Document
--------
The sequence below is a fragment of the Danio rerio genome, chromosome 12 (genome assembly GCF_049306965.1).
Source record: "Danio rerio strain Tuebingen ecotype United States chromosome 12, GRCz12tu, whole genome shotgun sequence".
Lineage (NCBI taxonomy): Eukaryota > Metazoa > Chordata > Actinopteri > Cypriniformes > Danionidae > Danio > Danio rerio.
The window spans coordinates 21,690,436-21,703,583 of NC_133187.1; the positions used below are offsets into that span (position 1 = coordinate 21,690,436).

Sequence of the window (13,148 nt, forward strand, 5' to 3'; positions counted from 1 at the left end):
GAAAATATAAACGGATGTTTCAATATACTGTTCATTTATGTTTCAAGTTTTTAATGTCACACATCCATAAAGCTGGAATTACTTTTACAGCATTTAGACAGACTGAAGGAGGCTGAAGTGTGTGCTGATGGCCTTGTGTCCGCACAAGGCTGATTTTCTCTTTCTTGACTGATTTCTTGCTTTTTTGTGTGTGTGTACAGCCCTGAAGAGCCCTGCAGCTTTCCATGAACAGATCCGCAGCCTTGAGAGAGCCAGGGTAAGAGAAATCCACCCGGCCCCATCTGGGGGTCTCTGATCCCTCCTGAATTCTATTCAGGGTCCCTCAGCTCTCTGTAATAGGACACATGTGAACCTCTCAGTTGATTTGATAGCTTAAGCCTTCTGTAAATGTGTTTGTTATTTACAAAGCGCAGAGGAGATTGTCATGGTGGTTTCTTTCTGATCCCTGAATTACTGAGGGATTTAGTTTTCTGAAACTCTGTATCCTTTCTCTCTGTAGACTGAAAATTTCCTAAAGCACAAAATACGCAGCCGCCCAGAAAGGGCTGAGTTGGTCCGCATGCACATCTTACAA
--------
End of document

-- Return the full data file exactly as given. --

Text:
The sequence below is a fragment of the Danio rerio genome, chromosome 12 (genome assembly GCF_049306965.1).
Source record: "Danio rerio strain Tuebingen ecotype United States chromosome 12, GRCz12tu, whole genome shotgun sequence".
Lineage (NCBI taxonomy): Eukaryota > Metazoa > Chordata > Actinopteri > Cypriniformes > Danionidae > Danio > Danio rerio.
The window spans coordinates 21,690,436-21,703,583 of NC_133187.1; the positions used below are offsets into that span (position 1 = coordinate 21,690,436).

Sequence of the window (13,148 nt, forward strand, 5' to 3'; positions counted from 1 at the left end):
GAAAATATAAACGGATGTTTCAATATACTGTTCATTTATGTTTCAAGTTTTTAATGTCACACATCCATAAAGCTGGAATTACTTTTACAGCATTTAGACAGACTGAAGGAGGCTGAAGTGTGTGCTGATGGCCTTGTGTCCGCACAAGGCTGATTTTCTCTTTCTTGACTGATTTCTTGCTTTTTTGTGTGTGTGTACAGCCCTGAAGAGCCCTGCAGCTTTCCATGAACAGATCCGCAGCCTTGAGAGAGCCAGGGTAAGAGAAATCCACCCGGCCCCATCTGGGGGTCTCTGATCCCTCCTGAATTCTATTCAGGGTCCCTCAGCTCTCTGTAATAGGACACATGTGAACCTCTCAGTTGATTTGATAGCTTAAGCCTTCTGTAAATGTGTTTGTTATTTACAAAGCGCAGAGGAGATTGTCATGGTGGTTTCTTTCTGATCCCTGAATTACTGAGGGATTTAGTTTTCTGAAACTCTGTATCCTTTCTCTCTGTAGACTGAAAATTTCCTAAAGCACAAAATACGCAGCCGCCCAGAAAGGGCTGAGTTGGTCCGCATGCACATCTTACAA